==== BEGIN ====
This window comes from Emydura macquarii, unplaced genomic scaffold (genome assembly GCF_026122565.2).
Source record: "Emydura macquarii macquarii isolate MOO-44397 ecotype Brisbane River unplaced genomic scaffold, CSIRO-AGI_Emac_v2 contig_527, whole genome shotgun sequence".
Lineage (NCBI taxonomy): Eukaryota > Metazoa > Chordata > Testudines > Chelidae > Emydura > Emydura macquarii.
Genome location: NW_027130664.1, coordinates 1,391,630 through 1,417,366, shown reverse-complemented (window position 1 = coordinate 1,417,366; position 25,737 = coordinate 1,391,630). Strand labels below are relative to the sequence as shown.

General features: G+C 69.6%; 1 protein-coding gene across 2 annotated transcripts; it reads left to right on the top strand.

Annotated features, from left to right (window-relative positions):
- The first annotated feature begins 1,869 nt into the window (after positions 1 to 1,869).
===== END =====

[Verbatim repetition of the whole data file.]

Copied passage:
This window comes from Emydura macquarii, unplaced genomic scaffold (genome assembly GCF_026122565.2).
Source record: "Emydura macquarii macquarii isolate MOO-44397 ecotype Brisbane River unplaced genomic scaffold, CSIRO-AGI_Emac_v2 contig_527, whole genome shotgun sequence".
Lineage (NCBI taxonomy): Eukaryota > Metazoa > Chordata > Testudines > Chelidae > Emydura > Emydura macquarii.
Genome location: NW_027130664.1, coordinates 1,391,630 through 1,417,366, shown reverse-complemented (window position 1 = coordinate 1,417,366; position 25,737 = coordinate 1,391,630). Strand labels below are relative to the sequence as shown.

General features: G+C 69.6%; 1 protein-coding gene across 2 annotated transcripts; it reads left to right on the top strand.

Annotated features, from left to right (window-relative positions):
- The first annotated feature begins 1,869 nt into the window (after positions 1 to 1,869).